Educators across Kent County are making efforts to curb summer-learning loss, the tendency for students to lose ground on what they’ve learned during the long, lazy summer months.
A new Grand Rapids Public Schools Summer Literacy Program, funded by a $250,000 donation from former Autocam owner John Kennedy, will serve 300 kindergarten through third-grade students July 6-Aug. 6 from Martin Luther King Jr. Leadership Academy and Brookside and Campus elementary schools at two different sites.
Editor’s Note: The Road to Reading series explores some of the reading activities you’ll find in our schools as well as difficulties students may face when learning to read. The series also examines early childhood ties to literacy and new initiatives to help all children read.
Related Story: Teacher Hosts Weekly Library Days to Keep Students Reading This Summer – Ginger VanderBeek, who’s taught in Wyoming Public Schools for 17 years, is helping her students make reading a regular part of their school-free summer days with weekly trips to the library. “I just thought it might encourage them to read a little more over the summer, and I’ve asked them to write three book reports this summer,” she said.
|Summer Programs at Kent District Library Have Students Reading Like Magic
Doves named Hotdog and French Fry appeared, a plastic egg became a real one and a never-ending rainbow-colored scarf came out of magician Tom Plunkard’s mouth.
West Kelloggsville Elementary students giggled in delight at the mind-bending tricks, but Plunkard’s antics were meant to motivate students to spend time this summer reading.
“Repeat after me. ‘I, say your name, promise to sign up for summer reading at the Kent District Library and if I don’t I will eat slimy worms,'” Plunkard prodded his pint-sized audience.
The students repeated, erupting into laughter as they said ‘your name’ instead of their own. The silliness was contagious.
The KDL Summer Reading Program, “Celebrate Heroes,” kicked off to challenge students to read 15 minutes a day, marking 30 days on a calendar through Aug. 8, for prizes and entry into a raffle for big prizes.
Several other summer events and programs are also planned at KDL branches this summer.
Bridget Cheney, GRPS director of elementary and K-8 schools, said administrators hope to offer the program annually. It fits in with a literacy initiative being piloted in southeast elementary schools.
“Students are benefiting because it’s small group instruction,” she said. Twenty-five teachers are working with the students, offering specialized attention for each child.
“It’s going to be fun for the kids. They are going to be reading books that are of high interest to them,” Cheney said. “We have wonderful incentives for time and participation in the program…We all hear about summer learning loss, so if they are reading over the summer it helps us ensure the loss is minimized because they have exposure to rich text,” she said.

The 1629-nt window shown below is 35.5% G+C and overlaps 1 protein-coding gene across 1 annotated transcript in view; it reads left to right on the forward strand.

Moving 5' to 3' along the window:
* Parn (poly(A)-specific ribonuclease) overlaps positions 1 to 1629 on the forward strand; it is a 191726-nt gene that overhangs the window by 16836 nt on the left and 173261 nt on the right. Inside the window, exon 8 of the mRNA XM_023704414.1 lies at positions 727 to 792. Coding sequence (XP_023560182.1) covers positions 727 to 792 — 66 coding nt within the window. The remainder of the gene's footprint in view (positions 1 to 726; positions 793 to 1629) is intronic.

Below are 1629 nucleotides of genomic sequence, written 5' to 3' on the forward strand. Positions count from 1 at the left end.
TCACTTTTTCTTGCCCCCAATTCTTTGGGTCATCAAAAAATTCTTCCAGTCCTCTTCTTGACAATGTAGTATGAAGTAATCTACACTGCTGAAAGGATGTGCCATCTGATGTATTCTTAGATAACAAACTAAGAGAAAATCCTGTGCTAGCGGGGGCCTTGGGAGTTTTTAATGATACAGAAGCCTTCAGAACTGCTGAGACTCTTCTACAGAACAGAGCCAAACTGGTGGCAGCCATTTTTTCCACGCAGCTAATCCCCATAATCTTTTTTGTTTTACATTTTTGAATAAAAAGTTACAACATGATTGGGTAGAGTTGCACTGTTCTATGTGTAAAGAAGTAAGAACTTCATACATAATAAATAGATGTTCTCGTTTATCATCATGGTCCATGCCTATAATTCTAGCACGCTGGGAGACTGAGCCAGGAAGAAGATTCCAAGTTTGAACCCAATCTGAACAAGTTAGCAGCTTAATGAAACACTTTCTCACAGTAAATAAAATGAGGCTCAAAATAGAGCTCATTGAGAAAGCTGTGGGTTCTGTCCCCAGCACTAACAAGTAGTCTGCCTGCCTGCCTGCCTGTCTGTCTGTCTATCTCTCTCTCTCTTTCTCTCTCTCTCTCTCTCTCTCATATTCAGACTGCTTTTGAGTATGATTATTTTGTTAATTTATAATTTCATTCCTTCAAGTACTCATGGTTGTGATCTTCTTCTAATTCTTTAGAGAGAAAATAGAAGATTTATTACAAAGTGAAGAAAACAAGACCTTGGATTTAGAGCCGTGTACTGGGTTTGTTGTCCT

Grand Rapids Pubic Schools also offer the LOOP, an after-school enrichment effort that includes a six- to eight-week summer program.
Another option for students is to work at home, said Judy Johnson, director of Grand Rapids Academic Summer Program (GRASP), created 38 years ago by GRPS teachers as a cost effective substitute for traditional summer school.
About 20,000 students from all over the U.S. use GRASP, which consists of math and reading packets that include nine weekly lessons designed to reinforce or re-teach grade-level skills. Students mail in their work, lessons are scored, then results are recorded and returned to the children. An online version of GRASP is also available for grades 4-8.
“It keeps minds sharp over the summer and it’s not overwhelming,” Johnson said, noting that students take up to an hour and a half to complete each packet.
Other districts offering special summer-school reading programs include Kentwood Public Schools, Godfrey Lee Public Schools, Kenowa Hills Public Schools and Rockford Public Schools.
Wyoming Public Schools is serving 700 students in reading, math and other subjects with summer school hosted in conjunction with the enrichment program T.E.A.M 21, which stands for Teach, Enrich, Achieve and Motivate, offered through a partnership between Wyoming, Godwin,Godfrey Lee and Kelloggville school districts and the City of Wyoming.
Students in Northview and Lowell Public Schools can look forward to the arrival of mobile reading programs. The traveling libraries allow students to check out books for prizes at different locations.
Lowell’s “Arrow Readers on the Move” travels to Cherry Creek and Murray Lake elementary schools, and the Alto and Englehardt branches of Kent District Libray. Prizes are awarded to students who meet summer reading goals for the respective grade level.
Northview Public Schools’ mobile library, “Northview Wild About Reading,” has stops planned at East Oakview, Northville Park Pool and several other locations.